Boston getting its fiscal, political houses in order
Boston, stalled for months in fiscal and political confusion, is finally beginning to move forward. In the past week:
* Mayor Kevin H. White, acceding to the stubborn demands of the City Council, has resubmitted a version of the budget that yields up some of his authority over city finances and rehires most of the policemen and firefighters laid off earlier.
* The mayor announced the award of the long-awaited cable television contract--one of the last remaining franchises among America's major cities--to Cablevision Systems of Woodbury, N.Y.
* The development of Bird Island Flats, the controversial piece of filled harbor land at Bostonhs Logan Airport, will finally go forward as the Massachusetts Port Authority (the semi-independent agency that runs the airport) and the state (whose governor, Edward J. King, once headed Massport and began the land-filling operations) have ended years of bitter feuding over the construction plans.
Although the city's fiscal year began July 1, the budget has been delayed by wrangling between mayor and councilors.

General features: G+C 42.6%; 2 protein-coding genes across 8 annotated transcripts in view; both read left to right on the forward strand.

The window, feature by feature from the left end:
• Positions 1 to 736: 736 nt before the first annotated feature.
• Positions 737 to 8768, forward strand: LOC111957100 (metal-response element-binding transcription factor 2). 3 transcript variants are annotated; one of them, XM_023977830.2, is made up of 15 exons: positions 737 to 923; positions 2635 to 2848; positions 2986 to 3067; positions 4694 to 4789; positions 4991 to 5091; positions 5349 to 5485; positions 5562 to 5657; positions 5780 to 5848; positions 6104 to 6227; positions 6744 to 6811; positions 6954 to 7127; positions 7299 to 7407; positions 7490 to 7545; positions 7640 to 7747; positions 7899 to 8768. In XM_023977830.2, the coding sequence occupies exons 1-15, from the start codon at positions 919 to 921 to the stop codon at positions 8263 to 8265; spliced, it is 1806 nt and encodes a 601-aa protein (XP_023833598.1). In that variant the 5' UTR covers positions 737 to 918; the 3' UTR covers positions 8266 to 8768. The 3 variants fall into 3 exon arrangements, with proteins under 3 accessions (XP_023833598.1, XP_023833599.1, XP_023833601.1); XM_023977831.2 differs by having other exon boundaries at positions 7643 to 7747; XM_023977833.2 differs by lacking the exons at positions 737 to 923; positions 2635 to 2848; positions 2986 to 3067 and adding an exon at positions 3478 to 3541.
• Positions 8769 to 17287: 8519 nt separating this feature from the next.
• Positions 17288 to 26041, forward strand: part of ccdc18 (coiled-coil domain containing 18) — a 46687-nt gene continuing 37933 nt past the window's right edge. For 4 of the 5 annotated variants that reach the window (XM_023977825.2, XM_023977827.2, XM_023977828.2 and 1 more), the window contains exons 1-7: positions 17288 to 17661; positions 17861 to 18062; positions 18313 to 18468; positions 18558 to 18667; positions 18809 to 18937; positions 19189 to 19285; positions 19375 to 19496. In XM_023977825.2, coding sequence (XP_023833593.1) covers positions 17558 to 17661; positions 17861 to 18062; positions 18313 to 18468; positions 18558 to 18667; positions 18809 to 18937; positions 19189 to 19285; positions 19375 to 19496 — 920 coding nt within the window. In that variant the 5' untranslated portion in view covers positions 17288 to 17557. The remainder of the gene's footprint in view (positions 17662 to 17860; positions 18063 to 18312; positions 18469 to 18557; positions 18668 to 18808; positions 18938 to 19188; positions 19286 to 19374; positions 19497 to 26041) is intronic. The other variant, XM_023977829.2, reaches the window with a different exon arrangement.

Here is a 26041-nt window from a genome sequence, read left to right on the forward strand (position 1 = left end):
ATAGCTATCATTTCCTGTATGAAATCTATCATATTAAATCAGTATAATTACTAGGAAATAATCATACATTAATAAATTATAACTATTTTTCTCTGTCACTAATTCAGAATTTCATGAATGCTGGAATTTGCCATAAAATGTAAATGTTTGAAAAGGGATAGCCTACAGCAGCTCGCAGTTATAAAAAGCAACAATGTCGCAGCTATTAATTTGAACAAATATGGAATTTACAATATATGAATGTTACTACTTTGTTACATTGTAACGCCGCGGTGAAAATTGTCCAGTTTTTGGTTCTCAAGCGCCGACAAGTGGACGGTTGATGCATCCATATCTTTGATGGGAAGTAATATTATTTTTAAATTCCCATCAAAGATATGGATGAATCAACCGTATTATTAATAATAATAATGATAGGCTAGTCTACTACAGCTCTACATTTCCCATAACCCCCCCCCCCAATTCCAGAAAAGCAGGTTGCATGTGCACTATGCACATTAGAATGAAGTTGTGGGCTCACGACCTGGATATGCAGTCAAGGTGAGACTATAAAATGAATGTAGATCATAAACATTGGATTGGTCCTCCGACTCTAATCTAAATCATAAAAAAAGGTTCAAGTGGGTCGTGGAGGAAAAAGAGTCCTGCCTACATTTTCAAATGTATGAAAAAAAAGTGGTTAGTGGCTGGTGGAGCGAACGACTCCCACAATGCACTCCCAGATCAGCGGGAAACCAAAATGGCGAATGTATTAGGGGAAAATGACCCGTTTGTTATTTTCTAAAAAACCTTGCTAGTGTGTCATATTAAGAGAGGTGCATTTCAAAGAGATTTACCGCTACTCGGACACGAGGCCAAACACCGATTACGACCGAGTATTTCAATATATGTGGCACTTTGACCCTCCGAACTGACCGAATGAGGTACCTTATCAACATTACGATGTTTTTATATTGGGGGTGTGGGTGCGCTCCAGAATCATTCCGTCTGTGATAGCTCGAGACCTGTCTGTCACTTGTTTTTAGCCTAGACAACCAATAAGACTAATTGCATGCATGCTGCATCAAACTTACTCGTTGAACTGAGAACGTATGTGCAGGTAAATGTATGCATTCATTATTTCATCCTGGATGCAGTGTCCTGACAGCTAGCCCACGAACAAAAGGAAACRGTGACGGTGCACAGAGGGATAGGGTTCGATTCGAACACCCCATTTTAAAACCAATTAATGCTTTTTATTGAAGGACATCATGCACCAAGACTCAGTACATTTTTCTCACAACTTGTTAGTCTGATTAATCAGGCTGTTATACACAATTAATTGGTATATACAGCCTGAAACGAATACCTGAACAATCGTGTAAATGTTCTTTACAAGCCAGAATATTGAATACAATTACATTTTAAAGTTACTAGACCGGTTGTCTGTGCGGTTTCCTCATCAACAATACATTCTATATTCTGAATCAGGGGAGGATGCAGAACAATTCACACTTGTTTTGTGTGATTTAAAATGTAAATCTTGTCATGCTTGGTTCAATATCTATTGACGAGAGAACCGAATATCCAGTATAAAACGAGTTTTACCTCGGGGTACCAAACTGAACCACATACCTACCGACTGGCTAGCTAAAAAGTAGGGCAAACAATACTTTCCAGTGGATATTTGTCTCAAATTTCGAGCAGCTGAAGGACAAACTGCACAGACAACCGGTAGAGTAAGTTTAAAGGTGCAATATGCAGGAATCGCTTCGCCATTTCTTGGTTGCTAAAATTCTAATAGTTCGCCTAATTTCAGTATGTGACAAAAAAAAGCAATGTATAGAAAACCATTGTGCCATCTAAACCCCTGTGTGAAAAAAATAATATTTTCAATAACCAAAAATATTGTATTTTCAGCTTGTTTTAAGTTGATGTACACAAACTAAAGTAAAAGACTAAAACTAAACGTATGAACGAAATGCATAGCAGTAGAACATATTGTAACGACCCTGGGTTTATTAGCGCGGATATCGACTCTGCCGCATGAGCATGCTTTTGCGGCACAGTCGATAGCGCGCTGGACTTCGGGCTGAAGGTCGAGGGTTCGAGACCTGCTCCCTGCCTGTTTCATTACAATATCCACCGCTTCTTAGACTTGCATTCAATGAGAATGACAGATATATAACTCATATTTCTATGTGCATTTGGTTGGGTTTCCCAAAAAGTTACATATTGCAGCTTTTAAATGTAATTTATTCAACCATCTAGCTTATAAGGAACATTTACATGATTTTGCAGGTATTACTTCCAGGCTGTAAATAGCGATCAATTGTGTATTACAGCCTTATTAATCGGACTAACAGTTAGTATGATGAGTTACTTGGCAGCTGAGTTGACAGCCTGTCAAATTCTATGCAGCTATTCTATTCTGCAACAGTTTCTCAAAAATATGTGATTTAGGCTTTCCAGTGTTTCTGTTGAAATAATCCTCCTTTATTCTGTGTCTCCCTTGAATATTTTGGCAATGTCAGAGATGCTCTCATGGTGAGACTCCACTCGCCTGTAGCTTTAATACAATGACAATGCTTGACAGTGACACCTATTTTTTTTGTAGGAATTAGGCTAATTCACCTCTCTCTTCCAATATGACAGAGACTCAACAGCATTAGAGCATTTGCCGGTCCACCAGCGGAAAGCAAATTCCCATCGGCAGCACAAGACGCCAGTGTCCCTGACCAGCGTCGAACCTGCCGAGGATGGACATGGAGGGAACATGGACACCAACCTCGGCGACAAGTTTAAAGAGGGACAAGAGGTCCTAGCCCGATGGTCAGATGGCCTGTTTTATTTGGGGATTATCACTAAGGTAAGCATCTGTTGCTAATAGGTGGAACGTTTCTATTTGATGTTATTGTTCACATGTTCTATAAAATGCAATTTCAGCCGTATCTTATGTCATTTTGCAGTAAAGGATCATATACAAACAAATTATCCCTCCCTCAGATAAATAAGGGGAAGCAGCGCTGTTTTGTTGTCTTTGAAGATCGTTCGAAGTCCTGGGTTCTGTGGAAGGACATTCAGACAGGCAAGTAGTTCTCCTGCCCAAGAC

The budget process is customarily an anguished one in a city famous for political infighting. It was made worse than usual this year because of serious overspending in the school department, a court-ordered repayment of property taxes to owners overassessed in prior years (the so-called "Tregor" case), and Proposition 2 1/2 (the voter-approved measure trimming property taxes statewide).
Last spring, in fact, the mayor spoke of bankruptcy--although the city reached July 1 with $72 million in the bank, and the mayor's critics spoke of scare tactics.
The latest proposal, if adopted by both the City Council and (since it makes significant changes in the law) the state Legislature, promises to smooth the process.